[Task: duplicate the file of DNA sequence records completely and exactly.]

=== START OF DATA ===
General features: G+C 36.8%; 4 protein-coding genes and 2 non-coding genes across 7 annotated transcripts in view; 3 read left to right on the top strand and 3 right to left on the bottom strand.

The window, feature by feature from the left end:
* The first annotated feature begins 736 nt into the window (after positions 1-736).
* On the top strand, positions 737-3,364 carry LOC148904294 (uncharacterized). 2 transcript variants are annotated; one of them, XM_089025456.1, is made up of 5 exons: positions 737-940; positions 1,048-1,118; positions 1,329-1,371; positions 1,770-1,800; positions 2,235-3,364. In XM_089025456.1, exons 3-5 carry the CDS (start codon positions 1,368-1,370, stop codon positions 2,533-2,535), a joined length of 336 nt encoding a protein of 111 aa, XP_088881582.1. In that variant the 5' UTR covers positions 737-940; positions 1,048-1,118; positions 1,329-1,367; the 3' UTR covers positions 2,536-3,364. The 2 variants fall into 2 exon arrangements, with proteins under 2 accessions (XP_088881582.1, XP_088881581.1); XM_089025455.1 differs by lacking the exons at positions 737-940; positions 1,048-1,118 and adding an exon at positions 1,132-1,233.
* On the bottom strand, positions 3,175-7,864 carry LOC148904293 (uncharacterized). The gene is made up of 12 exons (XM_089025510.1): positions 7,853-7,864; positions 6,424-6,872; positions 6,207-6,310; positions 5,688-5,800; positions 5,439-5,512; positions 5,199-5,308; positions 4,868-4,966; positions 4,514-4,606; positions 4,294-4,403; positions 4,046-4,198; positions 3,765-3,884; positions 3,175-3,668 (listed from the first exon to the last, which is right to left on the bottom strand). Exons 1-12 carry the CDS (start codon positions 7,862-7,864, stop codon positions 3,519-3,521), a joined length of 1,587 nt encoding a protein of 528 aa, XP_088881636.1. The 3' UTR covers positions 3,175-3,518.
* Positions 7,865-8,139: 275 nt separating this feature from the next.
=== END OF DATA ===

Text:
General features: G+C 36.8%; 4 protein-coding genes and 2 non-coding genes across 7 annotated transcripts in view; 3 read left to right on the top strand and 3 right to left on the bottom strand.

The window, feature by feature from the left end:
* The first annotated feature begins 736 nt into the window (after positions 1-736).
* On the top strand, positions 737-3,364 carry LOC148904294 (uncharacterized). 2 transcript variants are annotated; one of them, XM_089025456.1, is made up of 5 exons: positions 737-940; positions 1,048-1,118; positions 1,329-1,371; positions 1,770-1,800; positions 2,235-3,364. In XM_089025456.1, exons 3-5 carry the CDS (start codon positions 1,368-1,370, stop codon positions 2,533-2,535), a joined length of 336 nt encoding a protein of 111 aa, XP_088881582.1. In that variant the 5' UTR covers positions 737-940; positions 1,048-1,118; positions 1,329-1,367; the 3' UTR covers positions 2,536-3,364. The 2 variants fall into 2 exon arrangements, with proteins under 2 accessions (XP_088881582.1, XP_088881581.1); XM_089025455.1 differs by lacking the exons at positions 737-940; positions 1,048-1,118 and adding an exon at positions 1,132-1,233.
* On the bottom strand, positions 3,175-7,864 carry LOC148904293 (uncharacterized). The gene is made up of 12 exons (XM_089025510.1): positions 7,853-7,864; positions 6,424-6,872; positions 6,207-6,310; positions 5,688-5,800; positions 5,439-5,512; positions 5,199-5,308; positions 4,868-4,966; positions 4,514-4,606; positions 4,294-4,403; positions 4,046-4,198; positions 3,765-3,884; positions 3,175-3,668 (listed from the first exon to the last, which is right to left on the bottom strand). Exons 1-12 carry the CDS (start codon positions 7,862-7,864, stop codon positions 3,519-3,521), a joined length of 1,587 nt encoding a protein of 528 aa, XP_088881636.1. The 3' UTR covers positions 3,175-3,518.
* Positions 7,865-8,139: 275 nt separating this feature from the next.